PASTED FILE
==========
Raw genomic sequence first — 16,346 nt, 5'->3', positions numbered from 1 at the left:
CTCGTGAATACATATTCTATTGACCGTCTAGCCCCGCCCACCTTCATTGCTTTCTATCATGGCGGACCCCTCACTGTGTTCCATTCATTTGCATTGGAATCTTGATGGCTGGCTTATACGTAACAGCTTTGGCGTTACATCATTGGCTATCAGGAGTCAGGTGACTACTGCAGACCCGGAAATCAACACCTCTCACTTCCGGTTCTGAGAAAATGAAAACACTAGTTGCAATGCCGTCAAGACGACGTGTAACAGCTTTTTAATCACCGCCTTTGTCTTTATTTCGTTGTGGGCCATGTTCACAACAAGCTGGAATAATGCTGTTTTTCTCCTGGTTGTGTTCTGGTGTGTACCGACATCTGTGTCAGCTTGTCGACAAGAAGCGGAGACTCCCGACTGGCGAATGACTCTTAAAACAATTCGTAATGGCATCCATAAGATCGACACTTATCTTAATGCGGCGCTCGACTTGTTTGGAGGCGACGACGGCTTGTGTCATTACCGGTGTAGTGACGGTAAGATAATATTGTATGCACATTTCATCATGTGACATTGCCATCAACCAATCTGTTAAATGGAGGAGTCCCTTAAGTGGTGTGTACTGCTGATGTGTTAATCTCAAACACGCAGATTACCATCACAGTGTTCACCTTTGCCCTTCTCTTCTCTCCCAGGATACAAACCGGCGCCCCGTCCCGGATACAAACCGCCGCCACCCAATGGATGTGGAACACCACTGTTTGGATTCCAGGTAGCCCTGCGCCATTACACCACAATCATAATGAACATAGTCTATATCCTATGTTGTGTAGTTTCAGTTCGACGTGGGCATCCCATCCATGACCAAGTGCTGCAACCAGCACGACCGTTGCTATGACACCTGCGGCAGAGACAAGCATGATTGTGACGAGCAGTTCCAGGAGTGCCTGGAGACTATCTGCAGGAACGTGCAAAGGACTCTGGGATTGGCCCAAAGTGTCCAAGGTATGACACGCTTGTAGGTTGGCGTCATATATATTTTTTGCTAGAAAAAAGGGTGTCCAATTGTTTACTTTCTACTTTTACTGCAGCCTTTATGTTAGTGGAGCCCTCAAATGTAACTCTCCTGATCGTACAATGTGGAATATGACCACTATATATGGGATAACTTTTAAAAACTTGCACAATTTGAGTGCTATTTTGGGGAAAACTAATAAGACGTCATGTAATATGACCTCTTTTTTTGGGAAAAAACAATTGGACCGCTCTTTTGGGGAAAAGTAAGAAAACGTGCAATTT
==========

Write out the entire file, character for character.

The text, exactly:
Raw genomic sequence first — 16,346 nt, 5'->3', positions numbered from 1 at the left:
CTCGTGAATACATATTCTATTGACCGTCTAGCCCCGCCCACCTTCATTGCTTTCTATCATGGCGGACCCCTCACTGTGTTCCATTCATTTGCATTGGAATCTTGATGGCTGGCTTATACGTAACAGCTTTGGCGTTACATCATTGGCTATCAGGAGTCAGGTGACTACTGCAGACCCGGAAATCAACACCTCTCACTTCCGGTTCTGAGAAAATGAAAACACTAGTTGCAATGCCGTCAAGACGACGTGTAACAGCTTTTTAATCACCGCCTTTGTCTTTATTTCGTTGTGGGCCATGTTCACAACAAGCTGGAATAATGCTGTTTTTCTCCTGGTTGTGTTCTGGTGTGTACCGACATCTGTGTCAGCTTGTCGACAAGAAGCGGAGACTCCCGACTGGCGAATGACTCTTAAAACAATTCGTAATGGCATCCATAAGATCGACACTTATCTTAATGCGGCGCTCGACTTGTTTGGAGGCGACGACGGCTTGTGTCATTACCGGTGTAGTGACGGTAAGATAATATTGTATGCACATTTCATCATGTGACATTGCCATCAACCAATCTGTTAAATGGAGGAGTCCCTTAAGTGGTGTGTACTGCTGATGTGTTAATCTCAAACACGCAGATTACCATCACAGTGTTCACCTTTGCCCTTCTCTTCTCTCCCAGGATACAAACCGGCGCCCCGTCCCGGATACAAACCGCCGCCACCCAATGGATGTGGAACACCACTGTTTGGATTCCAGGTAGCCCTGCGCCATTACACCACAATCATAATGAACATAGTCTATATCCTATGTTGTGTAGTTTCAGTTCGACGTGGGCATCCCATCCATGACCAAGTGCTGCAACCAGCACGACCGTTGCTATGACACCTGCGGCAGAGACAAGCATGATTGTGACGAGCAGTTCCAGGAGTGCCTGGAGACTATCTGCAGGAACGTGCAAAGGACTCTGGGATTGGCCCAAAGTGTCCAAGGTATGACACGCTTGTAGGTTGGCGTCATATATATTTTTTGCTAGAAAAAAGGGTGTCCAATTGTTTACTTTCTACTTTTACTGCAGCCTTTATGTTAGTGGAGCCCTCAAATGTAACTCTCCTGATCGTACAATGTGGAATATGACCACTATATATGGGATAACTTTTAAAAACTTGCACAATTTGAGTGCTATTTTGGGGAAAACTAATAAGACGTCATGTAATATGACCTCTTTTTTTGGGAAAAAACAATTGGACCGCTCTTTTGGGGAAAAGTAAGAAAACGTGCAATTT